The king of Kandy realized too late that he had replaced one invader with another. The Dutch, who had promised to restore Portuguese controlled forts and lands to the Sinhala people, refused to do so and instead took control of the island’s most profitable cinnamon lands, including Colombo. Colombo served as the headquarters of the Dutch East India Company (VOC) until the next phase of colonization by the British in 1796. Because of its significance as a strategic point of governance and control for the VOC, the city of Colombo was further fortified and expanded to protect against hostilities from the sea and the interior of the island. The Dutch demolished the Portuguese fort city and constructed their main military fortifications (Casteel) in the west and built residential quarters (Oude Stad) in the east. The Dutch fort in Colombo also had a hospital and an orphanage. The fort was designed in keeping with European theories of the best military defenses of the time, but to suit local conditions.

The VOC continued to war with the existing Sinhala kingdom in Kandy, but were unsuccessful in taking complete control of it. However, the Dutch did monopolize trade in the island, starting with cinnamon and elephants and expanding to other goods.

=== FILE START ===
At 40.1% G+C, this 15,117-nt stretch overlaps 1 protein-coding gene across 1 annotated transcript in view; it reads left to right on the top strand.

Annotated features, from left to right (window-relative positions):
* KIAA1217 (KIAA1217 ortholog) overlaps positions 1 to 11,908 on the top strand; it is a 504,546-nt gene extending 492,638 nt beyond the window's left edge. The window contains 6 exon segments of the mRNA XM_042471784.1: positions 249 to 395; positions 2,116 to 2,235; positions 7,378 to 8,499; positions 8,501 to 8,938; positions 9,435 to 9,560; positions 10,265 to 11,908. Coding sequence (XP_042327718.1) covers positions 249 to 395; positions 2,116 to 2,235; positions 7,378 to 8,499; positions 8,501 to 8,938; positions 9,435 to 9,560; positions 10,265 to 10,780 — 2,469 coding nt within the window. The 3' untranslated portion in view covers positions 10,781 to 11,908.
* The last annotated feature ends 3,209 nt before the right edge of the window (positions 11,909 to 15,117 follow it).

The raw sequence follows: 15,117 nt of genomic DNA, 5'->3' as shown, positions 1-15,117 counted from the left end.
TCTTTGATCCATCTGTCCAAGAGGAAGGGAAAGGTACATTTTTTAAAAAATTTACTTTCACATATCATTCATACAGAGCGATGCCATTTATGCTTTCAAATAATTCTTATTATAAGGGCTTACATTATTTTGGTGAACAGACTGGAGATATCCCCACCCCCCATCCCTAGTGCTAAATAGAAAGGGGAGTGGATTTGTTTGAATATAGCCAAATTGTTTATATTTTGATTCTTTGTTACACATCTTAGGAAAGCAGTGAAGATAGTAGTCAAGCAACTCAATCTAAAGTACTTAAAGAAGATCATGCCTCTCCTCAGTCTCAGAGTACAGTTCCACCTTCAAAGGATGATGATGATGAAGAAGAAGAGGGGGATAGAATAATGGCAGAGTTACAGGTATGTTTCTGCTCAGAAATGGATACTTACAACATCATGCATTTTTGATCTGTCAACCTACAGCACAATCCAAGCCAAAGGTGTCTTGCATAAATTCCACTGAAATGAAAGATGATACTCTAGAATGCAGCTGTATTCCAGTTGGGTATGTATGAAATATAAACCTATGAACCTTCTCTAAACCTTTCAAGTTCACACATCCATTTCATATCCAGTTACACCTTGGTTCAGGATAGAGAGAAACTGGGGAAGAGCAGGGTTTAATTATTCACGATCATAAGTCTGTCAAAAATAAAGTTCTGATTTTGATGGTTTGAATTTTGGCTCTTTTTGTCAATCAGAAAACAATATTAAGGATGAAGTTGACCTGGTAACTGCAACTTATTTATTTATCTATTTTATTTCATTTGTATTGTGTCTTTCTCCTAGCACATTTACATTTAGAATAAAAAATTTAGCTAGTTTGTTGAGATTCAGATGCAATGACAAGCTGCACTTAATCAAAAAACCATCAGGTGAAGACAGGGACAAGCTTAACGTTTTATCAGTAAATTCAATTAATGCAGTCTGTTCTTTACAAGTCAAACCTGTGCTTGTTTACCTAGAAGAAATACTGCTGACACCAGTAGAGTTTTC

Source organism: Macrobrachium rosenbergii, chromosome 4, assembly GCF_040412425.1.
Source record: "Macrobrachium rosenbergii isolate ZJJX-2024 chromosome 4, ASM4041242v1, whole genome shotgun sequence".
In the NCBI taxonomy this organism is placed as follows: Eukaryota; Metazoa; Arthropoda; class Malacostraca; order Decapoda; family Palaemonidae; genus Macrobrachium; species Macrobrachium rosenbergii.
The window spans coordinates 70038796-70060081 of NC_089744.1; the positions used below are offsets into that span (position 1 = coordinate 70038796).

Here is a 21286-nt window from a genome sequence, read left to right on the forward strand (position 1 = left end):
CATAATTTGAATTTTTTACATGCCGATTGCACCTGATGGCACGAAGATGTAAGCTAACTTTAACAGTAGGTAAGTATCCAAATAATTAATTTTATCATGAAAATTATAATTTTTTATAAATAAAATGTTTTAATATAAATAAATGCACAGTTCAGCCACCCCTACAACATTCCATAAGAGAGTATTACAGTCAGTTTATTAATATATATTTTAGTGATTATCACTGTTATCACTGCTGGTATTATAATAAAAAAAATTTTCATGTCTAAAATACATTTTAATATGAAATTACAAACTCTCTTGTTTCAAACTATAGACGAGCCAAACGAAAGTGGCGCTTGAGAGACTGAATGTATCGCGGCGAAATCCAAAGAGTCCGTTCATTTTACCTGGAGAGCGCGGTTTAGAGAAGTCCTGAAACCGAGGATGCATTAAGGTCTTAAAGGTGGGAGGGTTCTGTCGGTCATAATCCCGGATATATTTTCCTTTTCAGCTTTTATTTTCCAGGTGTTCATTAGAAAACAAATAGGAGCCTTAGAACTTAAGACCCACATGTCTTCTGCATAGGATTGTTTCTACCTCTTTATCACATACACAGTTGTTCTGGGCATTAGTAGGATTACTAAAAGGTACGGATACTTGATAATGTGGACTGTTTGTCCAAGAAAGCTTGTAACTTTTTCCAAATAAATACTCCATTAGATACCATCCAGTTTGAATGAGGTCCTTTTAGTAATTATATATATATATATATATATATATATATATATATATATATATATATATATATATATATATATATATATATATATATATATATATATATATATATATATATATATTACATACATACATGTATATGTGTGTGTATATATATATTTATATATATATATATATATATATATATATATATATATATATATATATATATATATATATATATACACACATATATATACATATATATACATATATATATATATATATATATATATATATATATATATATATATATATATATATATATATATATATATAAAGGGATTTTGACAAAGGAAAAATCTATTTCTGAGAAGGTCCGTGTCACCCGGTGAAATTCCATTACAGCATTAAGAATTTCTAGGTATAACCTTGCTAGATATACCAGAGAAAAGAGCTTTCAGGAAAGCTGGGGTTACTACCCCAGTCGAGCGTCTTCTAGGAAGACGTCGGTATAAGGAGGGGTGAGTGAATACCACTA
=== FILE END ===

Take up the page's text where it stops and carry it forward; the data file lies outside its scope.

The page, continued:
British Presence

Great Britain began its occupation of Sri Lanka in 1796, when it settled in the coastal areas of the island with little resistance from the Dutch. In 1802, as a result of the Treaty of Amiens, the Dutch ceded complete control of the parts of Sri Lanka that they were occupying to the British Crown. The British went on to successfully invade the Kingdom of Kandy in 1815, the last stronghold of the Sinhala people. With this victory, Great Britain controlled the entire island, a feat that neither the Portuguese or the Dutch were able to achieve.

Colombo functioned as the administrative centre for the British from the beginning, and it became the capital of the Crown Colony of Ceylon after the Kandyan Convention of 1815. The British initially did not modify much of the Dutch Fort in Colombo, apart from raising the bastions. From 1869-1871, the walls of the fort were demolished to make room for commercial activity and the moat was filled. The city gradually expanded into a bustling commercial district, and to this day, remains the nerve centre of trade and commerce in the country.